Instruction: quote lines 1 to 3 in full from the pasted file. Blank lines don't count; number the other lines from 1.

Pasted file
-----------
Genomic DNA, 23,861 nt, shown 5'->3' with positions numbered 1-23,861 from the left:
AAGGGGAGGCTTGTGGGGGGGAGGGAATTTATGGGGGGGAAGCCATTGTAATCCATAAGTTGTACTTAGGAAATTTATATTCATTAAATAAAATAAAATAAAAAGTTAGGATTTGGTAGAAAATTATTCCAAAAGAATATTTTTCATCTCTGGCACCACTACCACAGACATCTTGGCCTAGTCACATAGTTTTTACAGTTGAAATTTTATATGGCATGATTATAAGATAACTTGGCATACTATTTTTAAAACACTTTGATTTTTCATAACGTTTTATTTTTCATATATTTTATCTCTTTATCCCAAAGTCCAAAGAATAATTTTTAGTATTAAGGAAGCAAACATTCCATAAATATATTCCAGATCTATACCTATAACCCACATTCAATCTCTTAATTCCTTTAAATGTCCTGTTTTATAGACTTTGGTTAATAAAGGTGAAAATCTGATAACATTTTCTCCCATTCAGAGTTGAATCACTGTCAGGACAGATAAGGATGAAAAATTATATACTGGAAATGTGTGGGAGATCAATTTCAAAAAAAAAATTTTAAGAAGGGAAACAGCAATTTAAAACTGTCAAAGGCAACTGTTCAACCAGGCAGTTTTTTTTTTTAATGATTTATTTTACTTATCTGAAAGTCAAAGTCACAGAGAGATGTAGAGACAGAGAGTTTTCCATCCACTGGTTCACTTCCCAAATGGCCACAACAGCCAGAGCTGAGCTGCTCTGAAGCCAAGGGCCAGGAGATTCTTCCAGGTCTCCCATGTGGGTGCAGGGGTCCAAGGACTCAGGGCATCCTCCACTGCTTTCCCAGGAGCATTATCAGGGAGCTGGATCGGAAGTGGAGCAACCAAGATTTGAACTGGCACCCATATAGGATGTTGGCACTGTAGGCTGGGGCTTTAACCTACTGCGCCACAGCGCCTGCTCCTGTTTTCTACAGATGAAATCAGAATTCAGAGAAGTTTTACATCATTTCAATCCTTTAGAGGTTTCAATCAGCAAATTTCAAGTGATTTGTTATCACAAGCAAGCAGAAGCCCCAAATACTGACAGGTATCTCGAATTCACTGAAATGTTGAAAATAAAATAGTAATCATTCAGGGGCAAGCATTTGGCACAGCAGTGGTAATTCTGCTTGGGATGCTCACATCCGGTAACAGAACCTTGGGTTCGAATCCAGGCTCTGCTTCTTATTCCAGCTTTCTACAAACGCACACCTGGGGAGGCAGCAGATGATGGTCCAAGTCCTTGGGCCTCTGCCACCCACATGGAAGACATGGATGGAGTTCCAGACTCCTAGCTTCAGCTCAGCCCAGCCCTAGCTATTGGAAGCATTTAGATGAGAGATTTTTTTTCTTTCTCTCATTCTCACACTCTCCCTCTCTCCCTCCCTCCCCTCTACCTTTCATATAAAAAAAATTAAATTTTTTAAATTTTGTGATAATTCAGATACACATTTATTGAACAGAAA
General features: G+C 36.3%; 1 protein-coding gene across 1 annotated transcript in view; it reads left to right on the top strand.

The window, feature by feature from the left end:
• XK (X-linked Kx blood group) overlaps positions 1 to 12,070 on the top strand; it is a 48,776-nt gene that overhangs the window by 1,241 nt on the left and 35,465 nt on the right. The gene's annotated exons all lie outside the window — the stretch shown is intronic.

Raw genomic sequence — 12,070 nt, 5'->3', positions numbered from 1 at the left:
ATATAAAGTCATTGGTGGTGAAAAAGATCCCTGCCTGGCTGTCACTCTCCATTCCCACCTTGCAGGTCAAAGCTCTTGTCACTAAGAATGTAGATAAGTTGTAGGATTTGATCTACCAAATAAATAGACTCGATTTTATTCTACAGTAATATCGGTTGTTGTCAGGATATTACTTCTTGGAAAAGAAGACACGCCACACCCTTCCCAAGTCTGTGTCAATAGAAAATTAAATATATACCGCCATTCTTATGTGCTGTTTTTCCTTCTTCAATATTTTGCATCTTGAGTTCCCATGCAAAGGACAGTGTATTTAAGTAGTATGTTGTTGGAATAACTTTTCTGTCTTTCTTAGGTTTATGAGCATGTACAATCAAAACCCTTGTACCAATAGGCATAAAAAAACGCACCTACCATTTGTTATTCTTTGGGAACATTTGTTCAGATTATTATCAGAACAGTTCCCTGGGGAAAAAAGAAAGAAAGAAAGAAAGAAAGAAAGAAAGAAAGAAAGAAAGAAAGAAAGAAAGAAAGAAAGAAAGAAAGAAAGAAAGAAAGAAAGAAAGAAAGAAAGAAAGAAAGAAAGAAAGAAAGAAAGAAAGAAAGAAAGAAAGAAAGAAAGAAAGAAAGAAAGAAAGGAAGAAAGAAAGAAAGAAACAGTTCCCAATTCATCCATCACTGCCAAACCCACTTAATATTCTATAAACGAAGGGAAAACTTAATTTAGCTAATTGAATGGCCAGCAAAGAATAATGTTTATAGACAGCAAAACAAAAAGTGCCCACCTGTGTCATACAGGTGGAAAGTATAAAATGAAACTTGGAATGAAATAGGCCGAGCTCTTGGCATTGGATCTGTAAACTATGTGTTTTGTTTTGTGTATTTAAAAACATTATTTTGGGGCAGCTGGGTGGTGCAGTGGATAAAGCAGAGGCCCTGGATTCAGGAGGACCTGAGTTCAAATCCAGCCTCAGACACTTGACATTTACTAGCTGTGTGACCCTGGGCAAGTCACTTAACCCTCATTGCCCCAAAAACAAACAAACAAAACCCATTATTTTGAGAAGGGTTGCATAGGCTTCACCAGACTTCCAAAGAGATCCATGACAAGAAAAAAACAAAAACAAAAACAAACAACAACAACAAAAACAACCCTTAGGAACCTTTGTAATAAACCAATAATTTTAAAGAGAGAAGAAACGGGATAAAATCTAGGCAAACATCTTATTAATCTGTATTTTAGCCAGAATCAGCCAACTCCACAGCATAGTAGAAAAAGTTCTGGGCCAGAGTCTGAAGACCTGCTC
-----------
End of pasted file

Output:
Genomic DNA, 23,861 nt, shown 5'->3' with positions numbered 1-23,861 from the left:
AAGGGGAGGCTTGTGGGGGGGAGGGAATTTATGGGGGGGAAGCCATTGTAATCCATAAGTTGTACTTAGGAAATTTATATTCATTAAATAAAATAAAATAAAAAGTTAGGATTTGGTAGAAAATTATTCCAAAAGAATATTTTTCATCTCTGGCACCACTACCACAGACATCTTGGCCTAGTCACATAGTTTTTACAGTTGAAATTTTATATGGCATGATTATAAGATAACTTGGCATACTATTTTTAAAACACTTTGATTTTTCATAACGTTTTATTTTTCATATATTTTATCTCTTTATCCCAAAGTCCAAAGAATAATTTTTAGTATTAAGGAAGCAAACATTCCATAAATATATTCCAGATCTATACCTATAACCCACATTCAATCTCTTAATTCCTTTAAATGTCCTGTTTTATAGACTTTGGTTAATAAAGGTGAAAATCTGATAACATTTTCTCCCATTCAGAGTTGAATCACTGTCAGGACAGATAAGGATGAAAAATTATATACTGGAAATGTGTGGGAGATCAATTTCAAAAAAAAAATTTTAAGAAGGGAAACAGCAATTTAAAACTGTCAAAGGCAACTGTTCAACCAGGCAGTTTTTTTTTTTAATGATTTATTTTACTTATCTGAAAGTCAAAGTCACAGAGAGATGTAGAGACAGAGAGTTTTCCATCCACTGGTTCACTTCCCAAATGGCCACAACAGCCAGAGCTGAGCTGCTCTGAAGCCAAGGGCCAGGAGATTCTTCCAGGTCTCCCATGTGGGTGCAGGGGTCCAAGGACTCAGGGCATCCTCCACTGCTTTCCCAGGAGCATTATCAGGGAGCTGGATCGGAAGTGGAGCAACCAAGATTTGAACTGGCACCCATATAGGATGTTGGCACTGTAGGCTGGGGCTTTAACCTACTGCGCCACAGCGCCTGCTCCTGTTTTCTACAGATGAAATCAGAATTCAGAGAAGTTTTACATCATTTCAATCCTTTAGAGGTTTCAATCAGCAAATTTCAAGTGATTTGTTATCACAAGCAAGCAGAAGCCCCAAATACTGACAGGTATCTCGAATTCACTGAAATGTTGAAAATAAAATAGTAATCATTCAGGGGCAAGCATTTGGCACAGCAGTGGTAATTCTGCTTGGGATGCTCACATCCGGTAACAGAACCTTGGGTTCGAATCCAGGCTCTGCTTCTTATTCCAGCTTTCTACAAACGCACACCTGGGGAGGCAGCAGATGATGGTCCAAGTCCTTGGGCCTCTGCCACCCACATGGAAGACATGGATGGAGTTCCAGACTCCTAGCTTCAGCTCAGCCCAGCCCTAGCTATTGGAAGCATTTAGATGAGAGATTTTTTTTCTTTCTCTCATTCTCACACTCTCCCTCTCTCCCTCCCTCCCCTCTACCTTTCATATAAAAAAAATTAAATTTTTTAAATTTTGTGATAATTCAGATACACATTTATTGAACAGAAA
General features: G+C 36.3%; 1 protein-coding gene across 1 annotated transcript in view; it reads left to right on the top strand.